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Trial record 13 of 16 for:    CCL22

Tango for Alzheimer's Disease Patients' Caregivers

The safety and scientific validity of this study is the responsibility of the study sponsor and investigators. Listing a study does not mean it has been evaluated by the U.S. Federal Government. Know the risks and potential benefits of clinical studies and talk to your health care provider before participating. Read our disclaimer for details.
ClinicalTrials.gov Identifier: NCT03269149
Recruitment Status : Recruiting
First Posted : August 31, 2017
Last Update Posted : August 22, 2018
Sponsor:
Information provided by (Responsible Party):
Madeleine E. Hackney, Emory University

Brief Summary:
The goal of the project is to determine the extent to which indices of inflammatory biomarkers, cognition and mood, are influenced by a partnered, dance-based intervention vs control condition in African American (AA) female family caregivers, at high risk for Alzheimer's disease (AD).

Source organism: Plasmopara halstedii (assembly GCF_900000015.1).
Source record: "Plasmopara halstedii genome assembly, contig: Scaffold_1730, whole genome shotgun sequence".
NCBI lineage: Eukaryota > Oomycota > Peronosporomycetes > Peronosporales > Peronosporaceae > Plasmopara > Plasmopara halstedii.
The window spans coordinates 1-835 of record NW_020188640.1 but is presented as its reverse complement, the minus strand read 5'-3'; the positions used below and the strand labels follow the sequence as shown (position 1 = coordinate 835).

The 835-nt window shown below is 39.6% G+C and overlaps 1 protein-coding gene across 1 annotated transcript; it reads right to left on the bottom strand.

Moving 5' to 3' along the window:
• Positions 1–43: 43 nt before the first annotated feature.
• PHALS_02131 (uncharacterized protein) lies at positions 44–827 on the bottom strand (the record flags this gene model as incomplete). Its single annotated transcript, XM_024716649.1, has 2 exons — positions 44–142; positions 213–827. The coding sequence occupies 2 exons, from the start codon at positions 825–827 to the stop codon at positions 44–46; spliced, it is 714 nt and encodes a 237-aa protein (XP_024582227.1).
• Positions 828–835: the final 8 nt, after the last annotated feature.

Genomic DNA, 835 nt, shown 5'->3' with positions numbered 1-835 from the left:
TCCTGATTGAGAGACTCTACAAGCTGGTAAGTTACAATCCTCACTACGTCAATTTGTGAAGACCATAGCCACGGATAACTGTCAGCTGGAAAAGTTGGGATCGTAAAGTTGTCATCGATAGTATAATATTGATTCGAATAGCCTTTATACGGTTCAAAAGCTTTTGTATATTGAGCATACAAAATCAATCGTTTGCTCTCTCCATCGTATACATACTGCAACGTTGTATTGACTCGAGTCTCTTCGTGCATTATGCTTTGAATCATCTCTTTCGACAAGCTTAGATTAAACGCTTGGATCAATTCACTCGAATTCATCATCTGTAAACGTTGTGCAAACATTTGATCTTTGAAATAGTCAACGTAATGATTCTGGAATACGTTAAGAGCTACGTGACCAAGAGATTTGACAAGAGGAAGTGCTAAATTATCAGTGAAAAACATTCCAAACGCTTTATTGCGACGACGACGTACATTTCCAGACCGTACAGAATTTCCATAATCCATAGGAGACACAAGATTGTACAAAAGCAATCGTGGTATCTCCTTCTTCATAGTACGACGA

Condition or disease Intervention/treatment Phase
Alzheimer's Disease Other: Adapted Tango Dance Behavioral: Educational lectures Not Applicable

Detailed Description:

The importance of informal family caregiving in Alzheimer's disease (AD) is well-established. African-American caregivers are most often middle aged adult children of AD patients (vs. spouses), women, and are at higher risk for chronic health problems. AD lifestyle interventions offer an alternative to medication, and are generally affordable, accessible, and adaptable to the lives of caregivers. To date, most non-pharmaceutical interventions have focused on exercise and nutrition, both of which have proven to be highly successful in conferring AD related benefits and decreasing AD risk.

The goal of the project is to determine the extent to which indices of inflammatory biomarkers, cognition and mood, are influenced by a partnered, dance-based intervention vs control condition in African American (AA) female family caregivers, at high risk for Alzheimer's disease.


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Study Type : Interventional  (Clinical Trial)
Estimated Enrollment : 60 participants
Allocation: Randomized